As for U.S. Treasuries, the 10-year U.S. Treasury yield was down last Friday by approximately half a basis point, indicating that investors are still bearish on the economy.
European equities closed lower last week amidst concerns over a re-emergence of Covid-19 infections and generally poor company earnings. The pan-European STOXX Europe 600 closed approximately 2.7% lower by the end of the week. The United Kingdom’s FTSE 100 Index dropped by 3.4%, Germany’s DAX Index declined by 4% and France’s CAC 40 fell by 3.3%.
To provide support to banks amidst the economic fallout caused by the pandemic, the European Central Bank (ECB) announced that banks will be allowed to breach their capital requirements and liquidity buffers for a longer period of time.
Despite weak company earnings for many corporates, energy giants such as Royal Dutch Shell and Total managed to report earnings that beat expectations for the second quarter due to their strong oil trading revenues. The trading revenues were essential for offsetting the falling energy demand triggered by the coronavirus pandemic.
Corporate earnings in Europe were relatively poor for the second quarter. As expected, airlines and travel-related shares were amongst the hardest hit by the pandemic. EasyJet shares fell by 22% and International Airlines Group (IAG) declined 20% in July. The French bank BNP Paribas reported a 7% fall in net income in the second quarter as compared to the same period in 2019.
The ECB extended a ban on dividend distribution and share buybacks to banks in the Eurozone until Jan 1, 2021. This demonstrates the extent of damage the pandemic has caused for banks in the Eurozone, implying that it would take a substantial amount of time for banks to make a comeback.
In mainland China, equity markets rallied as many investors bought into the market after it dipped in the earlier weeks despite the escalating U.S.-China trade tensions and the potential economic impact of the Yangtze river basin floods. China’s Shanghai Shenzhen CSI 300 Index recorded a 4.2% increase by the end of the week. Additionally, China’s official manufacturing PMI for July was above expectations at 51.1.
South Korea’s KOSPI Index also recorded gains at the end of last week, closing 1.5% higher, primarily lifted by Samsung Electronics due to increasing expectations that the company will benefit from Intel Corp’s plan to outsource more manufacturing. Hong Kong’s Hang Seng Index experienced some volatility throughout the week but ended slightly lower by only 0.03%.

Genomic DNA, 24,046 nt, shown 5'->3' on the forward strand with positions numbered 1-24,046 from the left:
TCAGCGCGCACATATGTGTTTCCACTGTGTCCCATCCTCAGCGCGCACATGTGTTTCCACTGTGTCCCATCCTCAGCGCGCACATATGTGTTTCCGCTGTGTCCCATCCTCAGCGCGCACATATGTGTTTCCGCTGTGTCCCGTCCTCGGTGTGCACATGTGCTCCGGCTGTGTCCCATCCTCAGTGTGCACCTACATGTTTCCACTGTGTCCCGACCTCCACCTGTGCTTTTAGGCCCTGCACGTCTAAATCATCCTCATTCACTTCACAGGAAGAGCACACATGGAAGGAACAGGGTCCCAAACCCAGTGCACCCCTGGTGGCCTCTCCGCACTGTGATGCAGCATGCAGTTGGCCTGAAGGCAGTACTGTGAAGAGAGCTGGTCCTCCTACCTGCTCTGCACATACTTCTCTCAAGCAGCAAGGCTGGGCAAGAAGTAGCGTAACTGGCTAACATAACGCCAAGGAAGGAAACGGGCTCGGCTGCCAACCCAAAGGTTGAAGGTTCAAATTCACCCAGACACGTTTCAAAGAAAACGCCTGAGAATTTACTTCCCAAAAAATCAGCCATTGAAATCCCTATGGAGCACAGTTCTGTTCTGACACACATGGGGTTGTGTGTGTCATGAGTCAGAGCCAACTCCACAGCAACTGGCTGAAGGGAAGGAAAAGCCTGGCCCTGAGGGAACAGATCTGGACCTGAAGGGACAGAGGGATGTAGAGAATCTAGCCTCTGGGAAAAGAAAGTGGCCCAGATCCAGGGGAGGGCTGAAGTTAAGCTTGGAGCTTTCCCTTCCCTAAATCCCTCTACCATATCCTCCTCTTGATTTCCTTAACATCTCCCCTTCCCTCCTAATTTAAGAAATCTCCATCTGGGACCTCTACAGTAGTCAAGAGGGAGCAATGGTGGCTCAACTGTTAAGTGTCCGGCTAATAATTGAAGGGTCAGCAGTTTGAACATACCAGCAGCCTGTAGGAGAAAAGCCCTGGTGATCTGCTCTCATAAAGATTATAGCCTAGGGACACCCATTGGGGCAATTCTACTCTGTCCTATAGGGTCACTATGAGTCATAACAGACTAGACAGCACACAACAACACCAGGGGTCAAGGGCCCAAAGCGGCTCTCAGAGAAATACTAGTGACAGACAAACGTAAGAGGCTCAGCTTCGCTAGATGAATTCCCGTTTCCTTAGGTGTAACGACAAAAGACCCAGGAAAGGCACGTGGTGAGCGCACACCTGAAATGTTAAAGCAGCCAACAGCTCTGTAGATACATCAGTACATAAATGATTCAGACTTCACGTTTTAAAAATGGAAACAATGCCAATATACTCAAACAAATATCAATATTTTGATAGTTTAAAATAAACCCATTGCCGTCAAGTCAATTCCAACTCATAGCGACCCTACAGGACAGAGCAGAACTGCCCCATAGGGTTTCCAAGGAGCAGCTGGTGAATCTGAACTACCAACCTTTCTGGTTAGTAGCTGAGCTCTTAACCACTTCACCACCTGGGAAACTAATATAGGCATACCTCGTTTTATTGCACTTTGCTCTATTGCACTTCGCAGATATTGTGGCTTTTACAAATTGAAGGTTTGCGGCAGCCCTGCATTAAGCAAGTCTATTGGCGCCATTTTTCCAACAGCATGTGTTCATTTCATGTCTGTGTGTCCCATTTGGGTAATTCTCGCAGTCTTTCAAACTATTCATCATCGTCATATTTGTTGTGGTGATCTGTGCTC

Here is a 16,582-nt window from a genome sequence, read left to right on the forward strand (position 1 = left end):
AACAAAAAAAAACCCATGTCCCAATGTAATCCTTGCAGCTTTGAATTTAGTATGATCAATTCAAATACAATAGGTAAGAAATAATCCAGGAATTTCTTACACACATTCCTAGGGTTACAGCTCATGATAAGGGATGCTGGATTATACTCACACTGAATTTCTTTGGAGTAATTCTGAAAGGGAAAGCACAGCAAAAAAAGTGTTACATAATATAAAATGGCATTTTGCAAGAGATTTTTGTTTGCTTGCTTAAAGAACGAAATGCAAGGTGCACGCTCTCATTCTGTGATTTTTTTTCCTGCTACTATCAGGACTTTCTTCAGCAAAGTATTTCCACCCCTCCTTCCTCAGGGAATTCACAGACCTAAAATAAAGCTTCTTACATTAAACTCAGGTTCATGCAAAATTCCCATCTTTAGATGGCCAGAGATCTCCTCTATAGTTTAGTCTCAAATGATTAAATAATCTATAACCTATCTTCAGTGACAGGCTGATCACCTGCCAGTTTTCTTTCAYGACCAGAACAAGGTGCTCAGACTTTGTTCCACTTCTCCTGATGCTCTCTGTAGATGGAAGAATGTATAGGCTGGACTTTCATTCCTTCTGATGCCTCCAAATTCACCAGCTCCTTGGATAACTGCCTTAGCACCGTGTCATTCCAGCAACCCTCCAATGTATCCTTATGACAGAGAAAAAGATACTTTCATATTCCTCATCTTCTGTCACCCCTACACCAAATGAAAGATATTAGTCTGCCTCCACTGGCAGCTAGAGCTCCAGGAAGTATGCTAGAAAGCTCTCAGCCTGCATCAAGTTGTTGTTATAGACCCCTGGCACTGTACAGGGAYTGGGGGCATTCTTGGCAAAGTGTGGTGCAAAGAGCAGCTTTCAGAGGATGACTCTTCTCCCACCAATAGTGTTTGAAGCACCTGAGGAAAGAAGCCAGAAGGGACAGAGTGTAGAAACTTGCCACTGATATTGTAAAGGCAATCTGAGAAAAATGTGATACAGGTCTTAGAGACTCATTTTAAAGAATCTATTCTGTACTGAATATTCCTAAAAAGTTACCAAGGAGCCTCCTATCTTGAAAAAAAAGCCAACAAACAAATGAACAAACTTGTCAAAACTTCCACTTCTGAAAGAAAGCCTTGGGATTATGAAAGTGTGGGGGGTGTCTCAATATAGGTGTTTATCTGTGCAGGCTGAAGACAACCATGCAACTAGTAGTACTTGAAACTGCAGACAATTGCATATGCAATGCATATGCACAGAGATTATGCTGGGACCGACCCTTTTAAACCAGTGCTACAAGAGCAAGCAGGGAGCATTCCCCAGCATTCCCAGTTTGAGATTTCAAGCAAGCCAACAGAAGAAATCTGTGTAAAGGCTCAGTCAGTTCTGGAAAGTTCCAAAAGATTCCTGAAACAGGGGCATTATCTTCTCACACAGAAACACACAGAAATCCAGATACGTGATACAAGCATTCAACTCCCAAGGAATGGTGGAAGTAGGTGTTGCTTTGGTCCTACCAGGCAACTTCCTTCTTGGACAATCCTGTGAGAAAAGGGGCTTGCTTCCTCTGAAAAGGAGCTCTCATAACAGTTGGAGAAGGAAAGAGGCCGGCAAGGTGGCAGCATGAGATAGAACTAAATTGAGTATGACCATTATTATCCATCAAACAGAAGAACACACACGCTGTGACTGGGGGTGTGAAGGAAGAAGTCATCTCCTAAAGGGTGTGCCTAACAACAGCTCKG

Japan’s Nikkei 225 Index ended the week on a much less positive note, recording a 4.4% decline. This is possibly attributed to the recent surge in coronavirus infections and Japan’s announcement of a lowered GDP forecast for this fiscal year. The government is now expecting a 4.5% contraction in GDP, which is significantly lower as compared to the 1.4% growth forecast in January 2020. The dull outlook for Japan is also justified by the country’s massive amount of public debt and USD 2.2 trillion stimulus that the government has already spent, both of which might constrain the government from providing further fiscal spending to support the economy.
The materials and data contained herein are for information only and shall in no event be construed as an offer to purchase or sell or the solicitation of an offer to purchase or sell any securities in any jurisdiction. Kristal Advisors does not make any representation, undertaking, warranty or guarantee as to the update, completeness, correctness, reliability or accuracy of the materials and data herein. All opinions, forecasts or estimation expressed herein are subject to change without prior notice. Kristal Advisors and its affiliates accept no liability or responsibility whatsoever for any direct or consequential loss and/or damages arising out of or in relation to any use of opinions, forecasts, materials and data contained herein or otherwise arising in connection therewith.